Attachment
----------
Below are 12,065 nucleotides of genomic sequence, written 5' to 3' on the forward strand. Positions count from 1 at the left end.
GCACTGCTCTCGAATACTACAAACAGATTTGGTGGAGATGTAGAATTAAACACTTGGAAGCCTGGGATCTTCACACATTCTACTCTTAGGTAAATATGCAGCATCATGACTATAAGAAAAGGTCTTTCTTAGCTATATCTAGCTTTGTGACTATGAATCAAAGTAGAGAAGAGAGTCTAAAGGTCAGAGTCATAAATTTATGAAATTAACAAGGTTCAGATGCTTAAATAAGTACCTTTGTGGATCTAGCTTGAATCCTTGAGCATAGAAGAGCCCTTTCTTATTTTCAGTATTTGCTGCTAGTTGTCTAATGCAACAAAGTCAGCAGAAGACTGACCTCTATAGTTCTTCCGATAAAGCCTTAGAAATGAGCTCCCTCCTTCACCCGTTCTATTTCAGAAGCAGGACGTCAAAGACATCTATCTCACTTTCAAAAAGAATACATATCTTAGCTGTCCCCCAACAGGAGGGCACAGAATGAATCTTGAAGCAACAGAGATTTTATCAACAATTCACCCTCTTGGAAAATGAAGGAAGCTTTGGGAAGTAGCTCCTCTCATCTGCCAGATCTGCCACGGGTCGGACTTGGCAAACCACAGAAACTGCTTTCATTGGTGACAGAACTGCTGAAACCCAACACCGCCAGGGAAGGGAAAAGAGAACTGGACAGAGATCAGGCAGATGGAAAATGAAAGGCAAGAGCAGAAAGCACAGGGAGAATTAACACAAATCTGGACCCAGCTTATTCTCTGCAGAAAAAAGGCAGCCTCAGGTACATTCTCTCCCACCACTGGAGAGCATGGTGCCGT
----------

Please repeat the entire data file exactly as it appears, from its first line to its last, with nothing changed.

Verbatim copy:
Below are 12,065 nucleotides of genomic sequence, written 5' to 3' on the forward strand. Positions count from 1 at the left end.
GCACTGCTCTCGAATACTACAAACAGATTTGGTGGAGATGTAGAATTAAACACTTGGAAGCCTGGGATCTTCACACATTCTACTCTTAGGTAAATATGCAGCATCATGACTATAAGAAAAGGTCTTTCTTAGCTATATCTAGCTTTGTGACTATGAATCAAAGTAGAGAAGAGAGTCTAAAGGTCAGAGTCATAAATTTATGAAATTAACAAGGTTCAGATGCTTAAATAAGTACCTTTGTGGATCTAGCTTGAATCCTTGAGCATAGAAGAGCCCTTTCTTATTTTCAGTATTTGCTGCTAGTTGTCTAATGCAACAAAGTCAGCAGAAGACTGACCTCTATAGTTCTTCCGATAAAGCCTTAGAAATGAGCTCCCTCCTTCACCCGTTCTATTTCAGAAGCAGGACGTCAAAGACATCTATCTCACTTTCAAAAAGAATACATATCTTAGCTGTCCCCCAACAGGAGGGCACAGAATGAATCTTGAAGCAACAGAGATTTTATCAACAATTCACCCTCTTGGAAAATGAAGGAAGCTTTGGGAAGTAGCTCCTCTCATCTGCCAGATCTGCCACGGGTCGGACTTGGCAAACCACAGAAACTGCTTTCATTGGTGACAGAACTGCTGAAACCCAACACCGCCAGGGAAGGGAAAAGAGAACTGGACAGAGATCAGGCAGATGGAAAATGAAAGGCAAGAGCAGAAAGCACAGGGAGAATTAACACAAATCTGGACCCAGCTTATTCTCTGCAGAAAAAAGGCAGCCTCAGGTACATTCTCTCCCACCACTGGAGAGCATGGTGCCGT